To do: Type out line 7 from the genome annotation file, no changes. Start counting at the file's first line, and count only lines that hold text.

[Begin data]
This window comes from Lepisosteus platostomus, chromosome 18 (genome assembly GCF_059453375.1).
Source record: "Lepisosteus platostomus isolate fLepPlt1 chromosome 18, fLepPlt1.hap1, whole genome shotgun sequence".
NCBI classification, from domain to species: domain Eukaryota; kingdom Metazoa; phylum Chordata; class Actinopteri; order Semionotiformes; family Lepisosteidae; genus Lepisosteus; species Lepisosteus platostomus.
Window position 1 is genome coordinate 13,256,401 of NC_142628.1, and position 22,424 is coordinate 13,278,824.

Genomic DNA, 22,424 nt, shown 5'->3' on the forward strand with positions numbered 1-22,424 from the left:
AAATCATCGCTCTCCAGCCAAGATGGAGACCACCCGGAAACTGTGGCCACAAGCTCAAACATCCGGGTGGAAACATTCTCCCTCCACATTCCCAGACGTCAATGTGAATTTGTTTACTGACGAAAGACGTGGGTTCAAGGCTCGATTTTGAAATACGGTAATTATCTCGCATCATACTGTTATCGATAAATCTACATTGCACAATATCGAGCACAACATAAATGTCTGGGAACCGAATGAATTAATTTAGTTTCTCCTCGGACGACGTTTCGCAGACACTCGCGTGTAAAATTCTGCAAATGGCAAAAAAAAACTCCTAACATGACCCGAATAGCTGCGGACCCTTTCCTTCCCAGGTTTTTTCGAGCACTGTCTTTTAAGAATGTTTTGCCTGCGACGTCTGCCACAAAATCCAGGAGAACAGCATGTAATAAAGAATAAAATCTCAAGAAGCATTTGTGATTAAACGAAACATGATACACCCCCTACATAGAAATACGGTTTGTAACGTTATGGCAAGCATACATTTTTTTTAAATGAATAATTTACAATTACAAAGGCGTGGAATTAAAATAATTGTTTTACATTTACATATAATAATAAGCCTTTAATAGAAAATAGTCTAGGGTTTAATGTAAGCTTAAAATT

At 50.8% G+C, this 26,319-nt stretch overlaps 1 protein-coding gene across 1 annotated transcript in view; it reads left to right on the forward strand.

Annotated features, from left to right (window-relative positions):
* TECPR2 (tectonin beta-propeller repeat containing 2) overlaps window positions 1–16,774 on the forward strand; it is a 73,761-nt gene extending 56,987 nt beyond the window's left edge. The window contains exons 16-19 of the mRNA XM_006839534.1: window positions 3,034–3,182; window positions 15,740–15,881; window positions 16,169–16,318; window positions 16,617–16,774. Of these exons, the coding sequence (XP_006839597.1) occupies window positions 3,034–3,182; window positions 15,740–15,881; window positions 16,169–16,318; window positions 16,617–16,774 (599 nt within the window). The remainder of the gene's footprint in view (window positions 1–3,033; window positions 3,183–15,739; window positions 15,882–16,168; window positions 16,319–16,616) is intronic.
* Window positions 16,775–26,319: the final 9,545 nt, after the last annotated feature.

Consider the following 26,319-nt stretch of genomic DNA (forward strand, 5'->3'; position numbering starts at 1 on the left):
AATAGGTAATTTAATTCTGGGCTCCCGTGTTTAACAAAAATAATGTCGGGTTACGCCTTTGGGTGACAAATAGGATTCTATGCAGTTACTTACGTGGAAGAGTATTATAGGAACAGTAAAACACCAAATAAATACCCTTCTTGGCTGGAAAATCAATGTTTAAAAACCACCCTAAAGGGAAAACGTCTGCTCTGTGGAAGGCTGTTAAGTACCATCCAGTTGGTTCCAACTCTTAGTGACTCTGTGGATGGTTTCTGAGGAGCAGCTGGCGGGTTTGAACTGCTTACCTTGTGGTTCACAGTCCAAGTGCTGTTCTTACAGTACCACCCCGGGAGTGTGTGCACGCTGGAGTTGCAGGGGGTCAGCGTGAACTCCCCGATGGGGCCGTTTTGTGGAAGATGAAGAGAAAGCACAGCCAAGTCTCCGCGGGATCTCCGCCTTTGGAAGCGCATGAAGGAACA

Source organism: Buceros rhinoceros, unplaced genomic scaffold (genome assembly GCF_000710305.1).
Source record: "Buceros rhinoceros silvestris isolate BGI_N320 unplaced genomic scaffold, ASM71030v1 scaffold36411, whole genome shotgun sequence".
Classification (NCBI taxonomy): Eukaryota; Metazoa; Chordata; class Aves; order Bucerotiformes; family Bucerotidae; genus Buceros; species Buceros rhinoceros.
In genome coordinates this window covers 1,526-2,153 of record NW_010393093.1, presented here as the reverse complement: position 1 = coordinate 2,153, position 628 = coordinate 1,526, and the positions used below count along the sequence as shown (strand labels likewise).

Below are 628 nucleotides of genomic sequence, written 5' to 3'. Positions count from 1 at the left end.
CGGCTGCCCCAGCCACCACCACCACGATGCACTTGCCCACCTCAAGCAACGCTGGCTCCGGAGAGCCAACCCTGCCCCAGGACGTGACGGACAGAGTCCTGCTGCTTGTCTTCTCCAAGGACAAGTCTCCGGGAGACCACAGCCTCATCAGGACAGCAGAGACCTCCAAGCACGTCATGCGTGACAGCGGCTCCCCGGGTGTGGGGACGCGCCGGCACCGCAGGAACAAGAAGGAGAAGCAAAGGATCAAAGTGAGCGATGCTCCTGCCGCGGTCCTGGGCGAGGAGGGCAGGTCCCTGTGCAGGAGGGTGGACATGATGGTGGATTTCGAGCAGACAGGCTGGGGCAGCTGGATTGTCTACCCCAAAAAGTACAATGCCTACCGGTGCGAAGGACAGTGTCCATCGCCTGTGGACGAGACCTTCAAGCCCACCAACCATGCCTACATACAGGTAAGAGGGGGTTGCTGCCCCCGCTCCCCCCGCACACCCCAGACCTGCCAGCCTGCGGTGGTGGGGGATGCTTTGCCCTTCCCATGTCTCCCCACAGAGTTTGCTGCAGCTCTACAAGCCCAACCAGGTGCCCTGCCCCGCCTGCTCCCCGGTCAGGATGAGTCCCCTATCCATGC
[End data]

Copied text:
At 50.8% G+C, this 26,319-nt stretch overlaps 1 protein-coding gene across 1 annotated transcript in view; it reads left to right on the forward strand.